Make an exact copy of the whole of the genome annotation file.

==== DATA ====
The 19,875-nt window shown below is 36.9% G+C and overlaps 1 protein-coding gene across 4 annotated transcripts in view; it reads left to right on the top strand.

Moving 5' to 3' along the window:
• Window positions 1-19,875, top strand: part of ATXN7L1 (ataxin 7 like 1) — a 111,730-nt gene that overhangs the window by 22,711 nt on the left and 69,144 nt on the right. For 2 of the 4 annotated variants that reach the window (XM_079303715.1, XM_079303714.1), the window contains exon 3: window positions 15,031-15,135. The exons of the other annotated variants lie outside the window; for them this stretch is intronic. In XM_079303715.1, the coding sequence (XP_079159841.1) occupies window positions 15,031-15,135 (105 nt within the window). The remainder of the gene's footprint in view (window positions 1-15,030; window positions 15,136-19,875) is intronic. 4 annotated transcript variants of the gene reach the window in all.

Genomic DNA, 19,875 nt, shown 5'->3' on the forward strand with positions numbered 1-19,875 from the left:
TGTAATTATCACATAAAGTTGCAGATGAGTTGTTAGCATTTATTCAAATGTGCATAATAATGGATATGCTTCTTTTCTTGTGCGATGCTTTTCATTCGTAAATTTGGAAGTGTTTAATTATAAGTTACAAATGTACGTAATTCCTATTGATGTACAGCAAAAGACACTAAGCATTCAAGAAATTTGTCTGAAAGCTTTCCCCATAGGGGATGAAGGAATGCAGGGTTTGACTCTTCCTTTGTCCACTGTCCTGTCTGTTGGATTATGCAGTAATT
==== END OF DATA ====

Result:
The 19,875-nt window shown below is 36.9% G+C and overlaps 1 protein-coding gene across 4 annotated transcripts in view; it reads left to right on the top strand.

Moving 5' to 3' along the window:
• Window positions 1-19,875, top strand: part of ATXN7L1 (ataxin 7 like 1) — a 111,730-nt gene that overhangs the window by 22,711 nt on the left and 69,144 nt on the right. For 2 of the 4 annotated variants that reach the window (XM_079303715.1, XM_079303714.1), the window contains exon 3: window positions 15,031-15,135. The exons of the other annotated variants lie outside the window; for them this stretch is intronic. In XM_079303715.1, the coding sequence (XP_079159841.1) occupies window positions 15,031-15,135 (105 nt within the window). The remainder of the gene's footprint in view (window positions 1-15,030; window positions 15,136-19,875) is intronic. 4 annotated transcript variants of the gene reach the window in all.

Genomic DNA, 19,875 nt, shown 5'->3' on the forward strand with positions numbered 1-19,875 from the left:
TGTAATTATCACATAAAGTTGCAGATGAGTTGTTAGCATTTATTCAAATGTGCATAATAATGGATATGCTTCTTTTCTTGTGCGATGCTTTTCATTCGTAAATTTGGAAGTGTTTAATTATAAGTTACAAATGTACGTAATTCCTATTGATGTACAGCAAAAGACACTAAGCATTCAAGAAATTTGTCTGAAAGCTTTCCCCATAGGGGATGAAGGAATGCAGGGTTTGACTCTTCCTTTGTCCACTGTCCTGTCTGTTGGATTATGCAGTAATT